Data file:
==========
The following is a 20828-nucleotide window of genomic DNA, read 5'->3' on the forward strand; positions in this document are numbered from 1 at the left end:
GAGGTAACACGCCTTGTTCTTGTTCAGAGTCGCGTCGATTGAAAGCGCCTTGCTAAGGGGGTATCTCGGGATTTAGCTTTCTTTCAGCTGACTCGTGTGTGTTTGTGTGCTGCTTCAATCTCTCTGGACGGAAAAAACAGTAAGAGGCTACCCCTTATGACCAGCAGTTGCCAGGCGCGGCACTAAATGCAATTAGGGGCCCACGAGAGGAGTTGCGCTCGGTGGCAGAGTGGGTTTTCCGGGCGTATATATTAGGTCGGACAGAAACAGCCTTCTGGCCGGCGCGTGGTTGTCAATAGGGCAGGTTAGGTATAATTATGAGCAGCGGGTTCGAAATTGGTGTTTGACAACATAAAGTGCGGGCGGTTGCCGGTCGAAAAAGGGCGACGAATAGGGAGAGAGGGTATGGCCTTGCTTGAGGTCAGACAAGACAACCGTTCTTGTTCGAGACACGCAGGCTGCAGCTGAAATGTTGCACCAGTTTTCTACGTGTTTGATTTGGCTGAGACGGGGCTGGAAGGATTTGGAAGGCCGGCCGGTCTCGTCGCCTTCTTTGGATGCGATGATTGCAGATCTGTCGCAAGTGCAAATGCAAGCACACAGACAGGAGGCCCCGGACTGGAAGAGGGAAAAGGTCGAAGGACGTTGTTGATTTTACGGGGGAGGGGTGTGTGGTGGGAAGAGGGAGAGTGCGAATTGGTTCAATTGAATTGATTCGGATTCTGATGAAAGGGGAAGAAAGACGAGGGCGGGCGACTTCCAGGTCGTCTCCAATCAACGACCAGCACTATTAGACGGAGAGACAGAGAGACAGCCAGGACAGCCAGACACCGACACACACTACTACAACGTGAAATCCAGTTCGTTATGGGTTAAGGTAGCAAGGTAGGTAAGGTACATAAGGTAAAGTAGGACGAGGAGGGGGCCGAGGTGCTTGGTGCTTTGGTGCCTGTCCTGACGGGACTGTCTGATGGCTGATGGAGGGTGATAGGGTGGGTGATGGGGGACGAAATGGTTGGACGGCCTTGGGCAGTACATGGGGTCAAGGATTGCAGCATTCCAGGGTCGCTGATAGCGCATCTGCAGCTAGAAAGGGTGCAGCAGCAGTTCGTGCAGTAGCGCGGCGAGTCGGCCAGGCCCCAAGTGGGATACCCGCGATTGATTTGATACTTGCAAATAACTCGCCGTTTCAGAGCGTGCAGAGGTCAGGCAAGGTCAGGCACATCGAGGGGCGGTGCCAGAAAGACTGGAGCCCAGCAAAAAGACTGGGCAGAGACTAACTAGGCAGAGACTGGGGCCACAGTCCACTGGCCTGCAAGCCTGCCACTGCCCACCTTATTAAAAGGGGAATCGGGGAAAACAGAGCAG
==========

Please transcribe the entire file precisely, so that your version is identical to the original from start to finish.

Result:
The following is a 20828-nucleotide window of genomic DNA, read 5'->3' on the forward strand; positions in this document are numbered from 1 at the left end:
GAGGTAACACGCCTTGTTCTTGTTCAGAGTCGCGTCGATTGAAAGCGCCTTGCTAAGGGGGTATCTCGGGATTTAGCTTTCTTTCAGCTGACTCGTGTGTGTTTGTGTGCTGCTTCAATCTCTCTGGACGGAAAAAACAGTAAGAGGCTACCCCTTATGACCAGCAGTTGCCAGGCGCGGCACTAAATGCAATTAGGGGCCCACGAGAGGAGTTGCGCTCGGTGGCAGAGTGGGTTTTCCGGGCGTATATATTAGGTCGGACAGAAACAGCCTTCTGGCCGGCGCGTGGTTGTCAATAGGGCAGGTTAGGTATAATTATGAGCAGCGGGTTCGAAATTGGTGTTTGACAACATAAAGTGCGGGCGGTTGCCGGTCGAAAAAGGGCGACGAATAGGGAGAGAGGGTATGGCCTTGCTTGAGGTCAGACAAGACAACCGTTCTTGTTCGAGACACGCAGGCTGCAGCTGAAATGTTGCACCAGTTTTCTACGTGTTTGATTTGGCTGAGACGGGGCTGGAAGGATTTGGAAGGCCGGCCGGTCTCGTCGCCTTCTTTGGATGCGATGATTGCAGATCTGTCGCAAGTGCAAATGCAAGCACACAGACAGGAGGCCCCGGACTGGAAGAGGGAAAAGGTCGAAGGACGTTGTTGATTTTACGGGGGAGGGGTGTGTGGTGGGAAGAGGGAGAGTGCGAATTGGTTCAATTGAATTGATTCGGATTCTGATGAAAGGGGAAGAAAGACGAGGGCGGGCGACTTCCAGGTCGTCTCCAATCAACGACCAGCACTATTAGACGGAGAGACAGAGAGACAGCCAGGACAGCCAGACACCGACACACACTACTACAACGTGAAATCCAGTTCGTTATGGGTTAAGGTAGCAAGGTAGGTAAGGTACATAAGGTAAAGTAGGACGAGGAGGGGGCCGAGGTGCTTGGTGCTTTGGTGCCTGTCCTGACGGGACTGTCTGATGGCTGATGGAGGGTGATAGGGTGGGTGATGGGGGACGAAATGGTTGGACGGCCTTGGGCAGTACATGGGGTCAAGGATTGCAGCATTCCAGGGTCGCTGATAGCGCATCTGCAGCTAGAAAGGGTGCAGCAGCAGTTCGTGCAGTAGCGCGGCGAGTCGGCCAGGCCCCAAGTGGGATACCCGCGATTGATTTGATACTTGCAAATAACTCGCCGTTTCAGAGCGTGCAGAGGTCAGGCAAGGTCAGGCACATCGAGGGGCGGTGCCAGAAAGACTGGAGCCCAGCAAAAAGACTGGGCAGAGACTAACTAGGCAGAGACTGGGGCCACAGTCCACTGGCCTGCAAGCCTGCCACTGCCCACCTTATTAAAAGGGGAATCGGGGAAAACAGAGCAG